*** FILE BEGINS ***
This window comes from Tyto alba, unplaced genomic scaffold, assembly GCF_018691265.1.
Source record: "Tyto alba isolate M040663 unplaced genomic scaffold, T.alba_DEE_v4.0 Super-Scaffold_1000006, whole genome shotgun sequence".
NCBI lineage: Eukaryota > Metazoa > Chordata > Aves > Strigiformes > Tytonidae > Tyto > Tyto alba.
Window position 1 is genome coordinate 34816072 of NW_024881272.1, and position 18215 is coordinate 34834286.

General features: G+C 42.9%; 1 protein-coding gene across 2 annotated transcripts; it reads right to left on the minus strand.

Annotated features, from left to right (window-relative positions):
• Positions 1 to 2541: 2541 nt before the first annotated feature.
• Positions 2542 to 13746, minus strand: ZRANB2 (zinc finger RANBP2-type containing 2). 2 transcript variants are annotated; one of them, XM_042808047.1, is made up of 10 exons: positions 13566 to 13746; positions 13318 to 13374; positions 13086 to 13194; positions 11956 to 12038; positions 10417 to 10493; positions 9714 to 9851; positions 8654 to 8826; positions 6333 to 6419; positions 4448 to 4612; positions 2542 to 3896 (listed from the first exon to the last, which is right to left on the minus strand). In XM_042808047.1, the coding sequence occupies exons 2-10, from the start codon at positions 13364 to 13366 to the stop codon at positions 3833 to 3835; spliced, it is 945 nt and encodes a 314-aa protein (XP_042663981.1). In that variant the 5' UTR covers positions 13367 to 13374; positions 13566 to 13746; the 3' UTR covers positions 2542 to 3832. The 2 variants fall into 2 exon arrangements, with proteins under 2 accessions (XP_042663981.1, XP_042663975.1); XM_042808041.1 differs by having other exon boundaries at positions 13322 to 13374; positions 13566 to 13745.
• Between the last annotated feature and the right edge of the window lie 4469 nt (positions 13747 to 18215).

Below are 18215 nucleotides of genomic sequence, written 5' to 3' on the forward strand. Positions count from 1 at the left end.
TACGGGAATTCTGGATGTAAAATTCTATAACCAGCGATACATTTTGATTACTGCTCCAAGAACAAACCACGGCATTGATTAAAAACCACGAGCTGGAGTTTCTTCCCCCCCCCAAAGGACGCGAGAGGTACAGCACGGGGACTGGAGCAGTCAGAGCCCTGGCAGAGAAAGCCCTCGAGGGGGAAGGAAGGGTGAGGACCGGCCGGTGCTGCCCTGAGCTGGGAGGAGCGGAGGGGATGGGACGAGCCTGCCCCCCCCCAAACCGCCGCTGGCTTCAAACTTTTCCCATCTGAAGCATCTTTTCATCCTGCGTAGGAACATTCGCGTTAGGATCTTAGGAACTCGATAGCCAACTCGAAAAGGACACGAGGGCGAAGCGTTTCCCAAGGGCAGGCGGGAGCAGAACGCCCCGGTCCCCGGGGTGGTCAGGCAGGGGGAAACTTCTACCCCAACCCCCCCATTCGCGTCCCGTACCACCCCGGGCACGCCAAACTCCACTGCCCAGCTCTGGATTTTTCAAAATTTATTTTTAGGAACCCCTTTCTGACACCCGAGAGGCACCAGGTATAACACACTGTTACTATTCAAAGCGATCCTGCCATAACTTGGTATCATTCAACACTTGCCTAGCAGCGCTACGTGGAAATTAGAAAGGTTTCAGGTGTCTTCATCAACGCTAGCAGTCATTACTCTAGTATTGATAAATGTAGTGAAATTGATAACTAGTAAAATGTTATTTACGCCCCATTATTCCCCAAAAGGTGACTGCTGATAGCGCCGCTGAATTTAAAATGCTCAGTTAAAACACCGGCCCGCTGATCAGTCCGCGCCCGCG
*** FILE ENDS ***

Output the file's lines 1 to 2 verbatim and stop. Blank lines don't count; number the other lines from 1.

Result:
This window comes from Tyto alba, unplaced genomic scaffold, assembly GCF_018691265.1.
Source record: "Tyto alba isolate M040663 unplaced genomic scaffold, T.alba_DEE_v4.0 Super-Scaffold_1000006, whole genome shotgun sequence".